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Stephen Glynne and the Oak Farm Iron works

The Glynne Baronetcy dates back to 1661, with its main estate at Hawarden in Flintshire. The 8th Baronet, Sir Stephen Glynne (1780 to 1815) married Mary Griffin, daughter of Lord Braybrooke. After his early death, he was succeeded by his son Sir Stephen Richard Glynne, the 9th Baronet (1807-1874). He was a Conservative Party politician and is principally remembered as aa noted antiquary and student of British church architecture and writer of a treatise entitled “Notes on the Older Churches in the Four Welsh Dioceses”.

Stephen Glynne

The Glynne family were also the owners of around 100 acres of land around Oak Farm in the north of Kingswinford parish. In 1822, these are in the possession of “Lady Glynne”, presumably the widowed Mary, as the younger Stephen was still a child. At this time these lands were wholly agricultural. In 1840, the same area was owned by the Oak Farm Colliery Company. The Tithe Allocation records the owners as Thomas Bagnall, James Boydell, Baronet Sir Stephen Glynn, John Hignett, William Hignett and Charles Townshend. By this time the lands were a mixture of arable, collieries, brickworks and the major industrial concern of the Oak Farm Iron Works. The latter was founded in 1835 by Sir Stephen Glynne, Lord Lyttleton, W. E. Gladstone and James Boydell. Gladstone, the future Chancellor and Prime Minister, and Lyttelton had both married sisters of Stephen Glynne.

William Gladstone

The Oak Farm works suffered major financial issues, and the company failed in 1848. These events that led to this are set out at some length in the Grace’s Guide entry for Oak Farm. There are conflicting views as to the causes of the financial difficulties – with James Boydell as Managing Partner described as either as being massively over optimistic and extravagant, or as being unsupported by the other owners during difficult time. One source writes

“…the brothers-in-law (Glynne, Lyttleton and Gladstone) appear to have suffered enormous financial losses, but the experience gained by W E Gladstone in dealing with the company’s debt was said to have stood him in good stead when he became Chancellor of the Exchequer…”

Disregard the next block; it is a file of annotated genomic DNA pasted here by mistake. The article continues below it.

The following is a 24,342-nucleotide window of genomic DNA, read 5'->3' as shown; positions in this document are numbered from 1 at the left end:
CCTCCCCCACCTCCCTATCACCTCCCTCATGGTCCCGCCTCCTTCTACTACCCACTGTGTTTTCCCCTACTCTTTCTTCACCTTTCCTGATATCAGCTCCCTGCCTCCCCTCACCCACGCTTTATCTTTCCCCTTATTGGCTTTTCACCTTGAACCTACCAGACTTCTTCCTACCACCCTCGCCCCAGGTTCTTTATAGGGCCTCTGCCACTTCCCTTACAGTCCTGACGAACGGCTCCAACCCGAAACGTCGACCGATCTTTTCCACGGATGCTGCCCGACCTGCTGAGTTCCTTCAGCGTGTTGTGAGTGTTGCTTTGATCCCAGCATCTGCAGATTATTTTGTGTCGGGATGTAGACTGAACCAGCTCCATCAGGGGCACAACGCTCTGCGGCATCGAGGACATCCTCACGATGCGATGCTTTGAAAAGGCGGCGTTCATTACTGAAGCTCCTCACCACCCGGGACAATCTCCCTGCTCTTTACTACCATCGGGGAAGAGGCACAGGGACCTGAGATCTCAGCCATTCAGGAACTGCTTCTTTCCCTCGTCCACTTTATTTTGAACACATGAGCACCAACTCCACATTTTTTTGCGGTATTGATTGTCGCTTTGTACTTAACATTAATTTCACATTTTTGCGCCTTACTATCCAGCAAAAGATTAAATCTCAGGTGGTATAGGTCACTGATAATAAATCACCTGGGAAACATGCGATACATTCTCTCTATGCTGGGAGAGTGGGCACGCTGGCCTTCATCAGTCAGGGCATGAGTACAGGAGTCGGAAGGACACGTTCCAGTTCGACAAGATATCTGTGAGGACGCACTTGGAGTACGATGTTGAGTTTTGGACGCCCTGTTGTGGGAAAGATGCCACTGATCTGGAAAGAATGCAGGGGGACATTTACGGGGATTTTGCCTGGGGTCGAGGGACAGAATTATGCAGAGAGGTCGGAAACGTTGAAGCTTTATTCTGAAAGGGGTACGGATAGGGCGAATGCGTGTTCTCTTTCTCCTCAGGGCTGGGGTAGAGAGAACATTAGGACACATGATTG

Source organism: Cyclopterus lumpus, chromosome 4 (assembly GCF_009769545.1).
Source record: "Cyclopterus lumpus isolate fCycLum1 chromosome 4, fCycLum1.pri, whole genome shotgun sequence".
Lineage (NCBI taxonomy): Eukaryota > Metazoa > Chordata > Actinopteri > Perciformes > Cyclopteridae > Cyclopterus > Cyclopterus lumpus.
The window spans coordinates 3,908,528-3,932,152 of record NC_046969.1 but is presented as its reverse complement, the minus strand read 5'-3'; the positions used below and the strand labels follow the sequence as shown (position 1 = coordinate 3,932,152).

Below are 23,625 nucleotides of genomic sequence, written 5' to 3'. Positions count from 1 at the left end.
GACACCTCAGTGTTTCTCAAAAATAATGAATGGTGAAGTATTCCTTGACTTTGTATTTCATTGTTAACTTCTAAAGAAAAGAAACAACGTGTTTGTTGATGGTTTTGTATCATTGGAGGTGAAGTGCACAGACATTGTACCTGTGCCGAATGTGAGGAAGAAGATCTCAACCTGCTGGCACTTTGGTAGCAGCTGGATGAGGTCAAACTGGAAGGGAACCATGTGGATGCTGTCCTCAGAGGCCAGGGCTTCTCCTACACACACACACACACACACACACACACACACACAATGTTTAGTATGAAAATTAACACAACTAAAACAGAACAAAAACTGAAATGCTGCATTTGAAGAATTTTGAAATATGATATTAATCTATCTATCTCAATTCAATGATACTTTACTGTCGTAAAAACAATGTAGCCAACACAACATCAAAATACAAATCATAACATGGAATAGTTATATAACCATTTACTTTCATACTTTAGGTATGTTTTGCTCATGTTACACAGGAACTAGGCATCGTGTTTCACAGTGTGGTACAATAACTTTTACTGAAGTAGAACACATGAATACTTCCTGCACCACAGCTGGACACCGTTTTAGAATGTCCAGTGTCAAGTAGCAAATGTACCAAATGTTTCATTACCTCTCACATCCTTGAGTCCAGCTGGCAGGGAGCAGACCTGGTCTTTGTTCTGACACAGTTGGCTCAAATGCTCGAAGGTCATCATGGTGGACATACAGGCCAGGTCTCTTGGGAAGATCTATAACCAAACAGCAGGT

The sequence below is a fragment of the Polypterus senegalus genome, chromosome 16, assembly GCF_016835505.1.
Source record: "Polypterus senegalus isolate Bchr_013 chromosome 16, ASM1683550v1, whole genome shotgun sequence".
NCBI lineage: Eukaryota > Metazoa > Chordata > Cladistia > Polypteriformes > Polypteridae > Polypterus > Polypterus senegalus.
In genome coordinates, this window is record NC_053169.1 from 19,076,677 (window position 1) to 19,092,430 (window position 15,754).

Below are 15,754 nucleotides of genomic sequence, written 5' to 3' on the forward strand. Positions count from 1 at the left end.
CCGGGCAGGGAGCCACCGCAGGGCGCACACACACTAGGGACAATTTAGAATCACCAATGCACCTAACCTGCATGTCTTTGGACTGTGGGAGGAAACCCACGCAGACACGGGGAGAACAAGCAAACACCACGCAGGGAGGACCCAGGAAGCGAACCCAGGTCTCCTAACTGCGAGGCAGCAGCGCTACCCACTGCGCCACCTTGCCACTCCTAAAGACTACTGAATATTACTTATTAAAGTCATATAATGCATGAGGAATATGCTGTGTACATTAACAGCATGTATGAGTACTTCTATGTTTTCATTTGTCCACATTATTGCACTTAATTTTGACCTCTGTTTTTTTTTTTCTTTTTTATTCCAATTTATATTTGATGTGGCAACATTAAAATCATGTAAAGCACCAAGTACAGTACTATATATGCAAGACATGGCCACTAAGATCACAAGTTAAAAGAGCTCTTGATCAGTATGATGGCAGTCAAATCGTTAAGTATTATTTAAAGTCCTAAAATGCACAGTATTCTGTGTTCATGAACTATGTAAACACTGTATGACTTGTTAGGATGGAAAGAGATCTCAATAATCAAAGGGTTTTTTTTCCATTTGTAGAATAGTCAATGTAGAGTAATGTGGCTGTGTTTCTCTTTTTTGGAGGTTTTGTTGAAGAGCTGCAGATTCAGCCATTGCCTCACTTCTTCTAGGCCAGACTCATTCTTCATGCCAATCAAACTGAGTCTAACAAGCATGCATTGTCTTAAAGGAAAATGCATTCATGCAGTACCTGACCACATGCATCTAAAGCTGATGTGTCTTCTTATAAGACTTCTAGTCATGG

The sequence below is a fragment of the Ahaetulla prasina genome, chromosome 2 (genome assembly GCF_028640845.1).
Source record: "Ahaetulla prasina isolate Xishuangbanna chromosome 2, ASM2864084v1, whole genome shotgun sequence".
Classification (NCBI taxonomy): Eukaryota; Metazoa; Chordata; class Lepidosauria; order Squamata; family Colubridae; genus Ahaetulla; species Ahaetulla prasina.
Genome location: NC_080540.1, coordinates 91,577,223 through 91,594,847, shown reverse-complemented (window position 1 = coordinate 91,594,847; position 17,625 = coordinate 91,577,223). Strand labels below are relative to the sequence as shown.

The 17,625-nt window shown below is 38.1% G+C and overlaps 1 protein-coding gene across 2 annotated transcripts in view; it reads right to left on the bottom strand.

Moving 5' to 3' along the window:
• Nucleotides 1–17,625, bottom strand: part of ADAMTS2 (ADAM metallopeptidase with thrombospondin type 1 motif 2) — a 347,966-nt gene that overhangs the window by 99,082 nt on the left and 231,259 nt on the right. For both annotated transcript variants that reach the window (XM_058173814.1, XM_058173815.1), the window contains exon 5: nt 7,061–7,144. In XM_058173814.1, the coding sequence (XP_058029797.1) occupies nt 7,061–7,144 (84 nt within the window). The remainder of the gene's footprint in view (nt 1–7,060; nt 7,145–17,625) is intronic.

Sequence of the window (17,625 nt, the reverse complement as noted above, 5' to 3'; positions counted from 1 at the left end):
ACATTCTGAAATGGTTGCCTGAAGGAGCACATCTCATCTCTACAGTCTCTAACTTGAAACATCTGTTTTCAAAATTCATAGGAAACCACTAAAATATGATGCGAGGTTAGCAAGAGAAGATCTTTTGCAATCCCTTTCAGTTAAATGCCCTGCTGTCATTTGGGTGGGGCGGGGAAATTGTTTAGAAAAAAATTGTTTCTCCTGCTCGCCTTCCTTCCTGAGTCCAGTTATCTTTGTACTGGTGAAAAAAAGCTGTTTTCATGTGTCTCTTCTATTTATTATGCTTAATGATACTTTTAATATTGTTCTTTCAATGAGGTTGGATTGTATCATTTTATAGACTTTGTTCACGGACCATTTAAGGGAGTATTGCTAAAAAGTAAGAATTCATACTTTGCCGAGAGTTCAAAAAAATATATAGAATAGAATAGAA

Thus, the affairs of Kingswinford parish seem to have had a long-lasting effect on the country as a whole! There is of course also a legacy of the Glynne family in Kingswinford itself with the name preserved in the Glynne Arms – the Crooked House.

The Crooked House

Finally, it is worth just saying a little more about James Boydell, the co-owner of the works. He came from Denbigh in north Wales and was a prolific inventor and patent holder. He is best remembered for his “endless railway” system, From Grace’s Guide again.

“….. the ‘endless railway’ system, applicable to traction engines and trailers. A number of flat feet were attached to the outside of a traction engine’s wheels. They were hinged in such a way that as the wheel revolved each succeeding foot would lie flat in contact with the ground, thus spreading the weight of the engine, and allowing the wheels to roll on the plates. The idea was that this arrangement would be more efficient for road-haulage engines, enabling them to deal with poor road surfaces….”

He seems to have invented the tank!

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